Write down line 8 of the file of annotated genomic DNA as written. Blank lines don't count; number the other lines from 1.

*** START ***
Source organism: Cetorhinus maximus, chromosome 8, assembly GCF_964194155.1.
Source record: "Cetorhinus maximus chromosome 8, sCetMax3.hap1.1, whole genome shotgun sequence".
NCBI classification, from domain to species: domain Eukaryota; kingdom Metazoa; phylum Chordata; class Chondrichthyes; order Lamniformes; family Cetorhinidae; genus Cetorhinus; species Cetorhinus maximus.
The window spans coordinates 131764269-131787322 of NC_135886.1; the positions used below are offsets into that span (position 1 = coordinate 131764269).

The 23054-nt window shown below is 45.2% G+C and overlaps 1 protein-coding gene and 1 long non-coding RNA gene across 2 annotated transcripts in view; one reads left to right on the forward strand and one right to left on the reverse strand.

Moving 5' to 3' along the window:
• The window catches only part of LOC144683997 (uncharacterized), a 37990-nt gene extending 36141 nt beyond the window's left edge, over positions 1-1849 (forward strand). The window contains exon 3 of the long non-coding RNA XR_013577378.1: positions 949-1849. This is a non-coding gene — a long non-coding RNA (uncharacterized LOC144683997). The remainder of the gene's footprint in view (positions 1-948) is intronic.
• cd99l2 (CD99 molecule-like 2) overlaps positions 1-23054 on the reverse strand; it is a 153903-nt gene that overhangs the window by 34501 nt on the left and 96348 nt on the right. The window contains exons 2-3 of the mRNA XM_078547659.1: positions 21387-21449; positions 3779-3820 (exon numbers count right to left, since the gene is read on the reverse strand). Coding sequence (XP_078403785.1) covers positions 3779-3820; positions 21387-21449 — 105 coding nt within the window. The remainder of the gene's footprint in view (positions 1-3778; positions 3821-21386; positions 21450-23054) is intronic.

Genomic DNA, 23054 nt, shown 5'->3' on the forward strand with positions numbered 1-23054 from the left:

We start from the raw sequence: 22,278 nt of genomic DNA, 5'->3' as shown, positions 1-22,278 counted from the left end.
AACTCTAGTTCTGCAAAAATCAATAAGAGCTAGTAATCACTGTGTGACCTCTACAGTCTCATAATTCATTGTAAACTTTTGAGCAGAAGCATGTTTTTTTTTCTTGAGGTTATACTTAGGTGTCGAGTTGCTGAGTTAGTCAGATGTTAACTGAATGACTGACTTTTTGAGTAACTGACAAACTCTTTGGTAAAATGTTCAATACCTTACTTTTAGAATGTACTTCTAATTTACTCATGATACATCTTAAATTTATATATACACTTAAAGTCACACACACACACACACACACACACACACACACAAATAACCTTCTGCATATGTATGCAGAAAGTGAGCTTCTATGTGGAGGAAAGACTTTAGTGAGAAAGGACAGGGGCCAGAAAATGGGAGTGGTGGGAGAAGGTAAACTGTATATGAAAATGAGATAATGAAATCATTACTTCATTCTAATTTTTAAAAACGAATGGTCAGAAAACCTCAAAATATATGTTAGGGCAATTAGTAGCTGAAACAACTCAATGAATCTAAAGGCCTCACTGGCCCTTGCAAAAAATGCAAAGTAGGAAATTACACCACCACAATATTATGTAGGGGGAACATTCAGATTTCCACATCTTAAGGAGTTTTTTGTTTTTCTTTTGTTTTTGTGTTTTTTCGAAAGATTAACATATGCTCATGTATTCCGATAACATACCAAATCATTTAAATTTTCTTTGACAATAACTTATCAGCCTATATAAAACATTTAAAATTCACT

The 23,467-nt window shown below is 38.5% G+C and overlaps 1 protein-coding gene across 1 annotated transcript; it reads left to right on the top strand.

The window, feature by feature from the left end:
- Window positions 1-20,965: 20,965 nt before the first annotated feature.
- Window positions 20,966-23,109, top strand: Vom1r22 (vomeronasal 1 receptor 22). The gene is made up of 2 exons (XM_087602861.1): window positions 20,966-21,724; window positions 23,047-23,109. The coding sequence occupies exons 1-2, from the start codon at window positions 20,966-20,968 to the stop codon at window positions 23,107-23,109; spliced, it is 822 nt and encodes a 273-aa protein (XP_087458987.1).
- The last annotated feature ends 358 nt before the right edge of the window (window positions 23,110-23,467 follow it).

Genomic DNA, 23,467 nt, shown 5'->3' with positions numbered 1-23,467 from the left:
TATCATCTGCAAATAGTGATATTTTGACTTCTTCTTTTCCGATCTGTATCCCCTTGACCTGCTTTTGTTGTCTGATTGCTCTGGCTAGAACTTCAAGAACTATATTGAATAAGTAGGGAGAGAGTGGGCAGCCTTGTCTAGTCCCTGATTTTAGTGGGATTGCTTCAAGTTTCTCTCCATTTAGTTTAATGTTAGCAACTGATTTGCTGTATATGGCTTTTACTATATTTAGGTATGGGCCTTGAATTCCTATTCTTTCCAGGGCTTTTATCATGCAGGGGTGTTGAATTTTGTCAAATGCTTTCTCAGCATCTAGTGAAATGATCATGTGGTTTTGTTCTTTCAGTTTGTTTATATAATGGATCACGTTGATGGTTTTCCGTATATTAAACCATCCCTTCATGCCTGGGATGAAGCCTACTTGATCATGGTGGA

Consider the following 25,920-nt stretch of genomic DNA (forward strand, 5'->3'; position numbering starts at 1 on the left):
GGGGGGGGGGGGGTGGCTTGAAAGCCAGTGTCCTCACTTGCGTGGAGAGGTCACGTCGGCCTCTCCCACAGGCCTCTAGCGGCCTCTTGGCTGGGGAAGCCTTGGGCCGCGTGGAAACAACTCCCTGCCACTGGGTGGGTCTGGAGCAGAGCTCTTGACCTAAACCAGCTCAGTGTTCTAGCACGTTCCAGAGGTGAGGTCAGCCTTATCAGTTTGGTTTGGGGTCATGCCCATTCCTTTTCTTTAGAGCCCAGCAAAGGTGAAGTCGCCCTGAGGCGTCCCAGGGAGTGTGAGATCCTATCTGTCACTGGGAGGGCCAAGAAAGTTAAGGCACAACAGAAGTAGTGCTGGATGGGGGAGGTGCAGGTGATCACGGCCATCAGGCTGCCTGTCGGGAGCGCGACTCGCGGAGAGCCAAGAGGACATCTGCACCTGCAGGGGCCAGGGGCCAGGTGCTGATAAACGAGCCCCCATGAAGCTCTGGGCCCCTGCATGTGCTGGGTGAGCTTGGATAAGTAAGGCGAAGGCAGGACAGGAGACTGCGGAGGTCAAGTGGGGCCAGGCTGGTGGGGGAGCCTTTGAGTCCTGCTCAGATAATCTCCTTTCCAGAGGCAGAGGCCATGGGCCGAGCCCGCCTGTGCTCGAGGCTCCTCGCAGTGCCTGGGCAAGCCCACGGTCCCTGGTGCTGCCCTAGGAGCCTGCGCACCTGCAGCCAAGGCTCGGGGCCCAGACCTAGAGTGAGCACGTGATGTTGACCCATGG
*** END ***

• cd99l2 (CD99 molecule-like 2) overlaps positions 1-23054 on the reverse strand; it is a 153903-nt gene that overhangs the window by 34501 nt on the left and 96348 nt on the right. The window contains exons 2-3 of the mRNA XM_078547659.1: positions 21387-21449; positions 3779-3820 (exon numbers count right to left, since the gene is read on the reverse strand). Coding sequence (XP_078403785.1) covers positions 3779-3820; positions 21387-21449 — 105 coding nt within the window. The remainder of the gene's footprint in view (positions 1-3778; positions 3821-21386; positions 21450-23054) is intronic.